E-mail can often be your first - and
possibly, your only point of contact with other people. Practicing
good business etiquette on the Web can make a difference between hearing
back from an employer or not when applying for that perfect job.
"Think of your e-mail as a
serious communication tool, not an excuse to forget about being
professional, courteous or friendly," says Rohn Everson, Human
Resources manager at Maintainer, Sheldon. "Sometimes, even
thoughtless little things can completely destroy what otherwise is a
What message does an e-mail address
like email@example.com, firstname.lastname@example.org, email@example.com
send, he asks? Those addresses are not professional, and could be
considered demeaning and insensitive. Most businesses don't want
to convey that type of image, and applicants with these types of
addresses will probably not be considered for employment.
Bryan Kooi, Human Resources manager
at MEDTEC, Orange City agrees.
"I receive a lot of resumes via
e-mail. I see some very questionable e-mail addresses that make me
wonder about the ethics, morality, and overall professionalism of the
applicant," says Kooi.
Always provide a personal name if
your mail system allows it - a personal name attached to your address
identifies you better than your address can on its own, advises Everson.
For example, RobertAnderson@abc123.com conveys the sender as a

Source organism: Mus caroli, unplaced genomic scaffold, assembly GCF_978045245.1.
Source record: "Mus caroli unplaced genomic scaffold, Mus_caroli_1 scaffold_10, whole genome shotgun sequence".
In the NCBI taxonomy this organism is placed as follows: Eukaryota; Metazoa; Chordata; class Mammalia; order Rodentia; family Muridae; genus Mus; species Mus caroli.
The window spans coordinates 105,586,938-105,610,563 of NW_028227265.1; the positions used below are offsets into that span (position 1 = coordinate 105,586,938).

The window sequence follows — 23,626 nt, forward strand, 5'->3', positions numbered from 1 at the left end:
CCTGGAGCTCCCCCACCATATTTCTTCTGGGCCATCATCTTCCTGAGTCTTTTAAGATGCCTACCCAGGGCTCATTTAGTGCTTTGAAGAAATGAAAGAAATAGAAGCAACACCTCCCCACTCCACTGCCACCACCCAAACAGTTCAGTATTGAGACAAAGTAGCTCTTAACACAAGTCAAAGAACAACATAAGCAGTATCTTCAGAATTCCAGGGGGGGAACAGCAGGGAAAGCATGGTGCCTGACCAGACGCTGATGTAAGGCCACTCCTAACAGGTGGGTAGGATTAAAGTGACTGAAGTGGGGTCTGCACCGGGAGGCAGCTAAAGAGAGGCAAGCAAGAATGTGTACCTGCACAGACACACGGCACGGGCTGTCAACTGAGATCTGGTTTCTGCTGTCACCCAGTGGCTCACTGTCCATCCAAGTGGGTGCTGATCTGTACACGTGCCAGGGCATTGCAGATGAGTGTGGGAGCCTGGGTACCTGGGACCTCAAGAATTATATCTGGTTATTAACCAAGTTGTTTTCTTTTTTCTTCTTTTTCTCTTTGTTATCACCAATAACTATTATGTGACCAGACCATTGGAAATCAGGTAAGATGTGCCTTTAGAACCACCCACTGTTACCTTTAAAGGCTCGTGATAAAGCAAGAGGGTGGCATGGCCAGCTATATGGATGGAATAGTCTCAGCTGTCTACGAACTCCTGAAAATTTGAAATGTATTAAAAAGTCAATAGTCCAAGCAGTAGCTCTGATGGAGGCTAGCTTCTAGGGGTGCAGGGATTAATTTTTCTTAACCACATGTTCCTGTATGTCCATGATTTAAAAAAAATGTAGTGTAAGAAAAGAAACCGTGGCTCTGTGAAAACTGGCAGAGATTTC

professional person to be taken seriously a lot more than firstname.lastname@example.org
"Use a sensible personal name:
'Guess who' or other such phrases are annoying as personal names and
hinder the recipient's quick identification of you and your
message," says Everson.
Matt Ricke, a Sioux City-based
manager with Manpower, considers questionable e-mail address as a
"red flag - a reason not to hire someone."
He advises people to select a simple
address, not one loaded with letters and numbers, and definitely not
something odd or off the wall. He understands that some people
consider their e-mail address as a personal expression, but offers this
cautionary advice to job seekers:
"If that's their image, they
have to understand the consequences of those choices." And
sometimes, he says, the consequence is not getting the job.
Our society needs proper etiquette
now more than ever, Everson believes.
"Good manners maintain
consideration and kindness in our busy lives. Knowledge of good
manners can lead to success in life. Appropriate conduct can make
or break business deals, or determine the outcome of a job interview and
promote good relations," says Everson.
The bottom line, according to all
three managers, is to be professional. Your e-mail address is a
direct reflection of you, your image and your values.